Active management is a potential 401 (k) danger, according to sponsor guide



A comprehensive new guide for 401 (k) sponsors advises employers to be wary of actively managed funds.

The online book, published last week by the CFA Institute Research Foundation, outlines the many tasks and considerations of a pension plan sponsor, from hiring an investment trustee to financial wellness programs. and retirement income options. Its 176 pages “focus on the basic functionality of a [defined-contribution] plan ”for 401 (k) promoters and employers who wish to start plans. The guide is written by Jeffery Bailey, senior lecturer in finance at the University of Minnesota and former senior director of benefits at Target Corporation; and Kurt Winkelmann, CEO of quantitative investment research firm Navega Strategies.

“Our intention is to generate more interest from you, which will allow you to do additional research and ultimately make better decisions,” the authors wrote. “The plan sponsor has a responsibility to provide an efficient and profitable vehicle for the accumulation of retirement wealth.

With this responsibility comes great responsibility, widely visible through the private litigation which has exploded in recent years, with the emphasis on legal proceedings concerning administrative and investment management costs.

Advice on selecting investments is needed, as most DC plan makers have little or no experience in the area and might not be aware of the extent of their fiduciary responsibilities, the authors noted. This is especially true for small employers, which represent the largest percentage of plan sponsors, they noted.

Sponsors often transfer at least some fiduciary responsibility to advisers, although employers still have a duty to select and monitor these professionals.

“Investment committees should follow a basic principle: participants should be encouraged to hold investment options that will not all fail simultaneously in adverse environments, but which are also suitable for their stage of life and their situation. risk tolerance, “the book says.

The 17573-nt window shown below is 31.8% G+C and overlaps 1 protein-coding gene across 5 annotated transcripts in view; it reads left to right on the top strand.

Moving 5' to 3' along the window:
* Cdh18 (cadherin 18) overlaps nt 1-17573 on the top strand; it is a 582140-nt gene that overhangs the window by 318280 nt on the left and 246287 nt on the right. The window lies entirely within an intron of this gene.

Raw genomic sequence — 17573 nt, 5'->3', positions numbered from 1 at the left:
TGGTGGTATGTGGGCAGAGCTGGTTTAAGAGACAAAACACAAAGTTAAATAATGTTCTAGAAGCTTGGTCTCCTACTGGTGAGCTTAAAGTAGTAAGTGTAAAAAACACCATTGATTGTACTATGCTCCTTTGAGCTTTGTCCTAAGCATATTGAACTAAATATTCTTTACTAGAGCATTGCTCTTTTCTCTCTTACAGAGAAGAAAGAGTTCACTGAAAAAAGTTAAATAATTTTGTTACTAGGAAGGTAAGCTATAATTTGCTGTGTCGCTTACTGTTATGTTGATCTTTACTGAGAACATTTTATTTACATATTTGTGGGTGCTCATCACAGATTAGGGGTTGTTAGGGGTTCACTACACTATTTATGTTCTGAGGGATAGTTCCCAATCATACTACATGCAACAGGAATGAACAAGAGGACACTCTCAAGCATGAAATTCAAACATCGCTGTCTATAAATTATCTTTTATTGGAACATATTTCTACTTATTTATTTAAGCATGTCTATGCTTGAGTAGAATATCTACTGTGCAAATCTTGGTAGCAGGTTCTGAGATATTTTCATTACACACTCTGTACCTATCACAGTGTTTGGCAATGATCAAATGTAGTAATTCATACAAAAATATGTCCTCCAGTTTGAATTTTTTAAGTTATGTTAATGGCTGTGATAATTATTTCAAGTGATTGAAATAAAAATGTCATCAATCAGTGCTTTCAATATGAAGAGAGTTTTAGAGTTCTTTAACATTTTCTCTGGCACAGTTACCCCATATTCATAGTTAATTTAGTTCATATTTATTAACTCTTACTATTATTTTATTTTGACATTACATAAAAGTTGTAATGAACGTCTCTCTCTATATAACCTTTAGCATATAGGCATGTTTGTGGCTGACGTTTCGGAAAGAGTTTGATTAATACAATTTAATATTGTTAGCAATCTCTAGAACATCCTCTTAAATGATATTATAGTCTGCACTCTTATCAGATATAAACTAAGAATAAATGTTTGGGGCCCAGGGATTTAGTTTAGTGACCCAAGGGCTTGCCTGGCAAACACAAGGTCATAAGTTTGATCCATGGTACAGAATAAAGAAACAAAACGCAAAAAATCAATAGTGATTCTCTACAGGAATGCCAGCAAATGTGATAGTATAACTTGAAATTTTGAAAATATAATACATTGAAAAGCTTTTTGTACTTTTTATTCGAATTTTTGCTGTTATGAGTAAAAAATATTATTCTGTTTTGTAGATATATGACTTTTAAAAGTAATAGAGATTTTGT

Litigation against plan sponsors has focused on three areas: expenses, investment options and alleged conflicts of interest. Expenses represent by far the largest proportion of claims, and these lawsuits have focused on “bundled service arrangements in which cross-subsidization causes the plan to pay higher fees” and those whose costs “are simply higher. that other plans pay for similar services, ”the authors wrote.

As the Ministry of Labor has clarified, sponsors and other trustees have a duty to show that the expenses charged to participants are reasonable, not necessarily the lowest cost available. Provisions that make it difficult to determine the amount paid by a registrar, for example when income sharing within mutual fund fees is used to pay administrative fees, may raise questions, the report notes.

“[M]all [employers] have tightened their oversight of spending and have become more aggressive in their periodic checks on the types and levels of fees paid to repairers, ”the authors said. “A sponsor, however, must have a clear rationale for choosing a service with higher fees than similar offerings, and the sponsor must carefully document these reasons.”

Regarding the selection of investments, they steer readers away from active management, even if they do not totally advise against it. Data showing an overall low percentage of active U.S. equity managers who have ranked in the top quartile in terms of performance for three consecutive years, around less than 10% between 2003 and 2015, shows the difficulty in identifying the skills of ‘a manager, they said.

“The first responsibility of an investment committee is to do no harm,” they said. If a committee is evaluating the possibility of including active funds in a plan menu, it should determine whether the fees are lower for passive funds, according to the report. Active funds may need more monitoring, he notes. Active managers should only be hired if they can add value after fees, if successful ones can be identified, and if the investment committee is willing to educate participants on how to use these funds, have declared the authors.

“With these points in mind, we believe that sponsors should adopt passively managed funds as the default choice for their plans,” they noted. “Unless there is a firm belief that actively managed investment options are attractive to plan members, promoters should only offer passively managed options. “

A spokesperson for the CFA Institute said in a statement that the contents of the report do not represent the views of the publication’s organization, research foundation or editorial team.

Editor’s Note: The article has been updated to include the CFA Institute statement.

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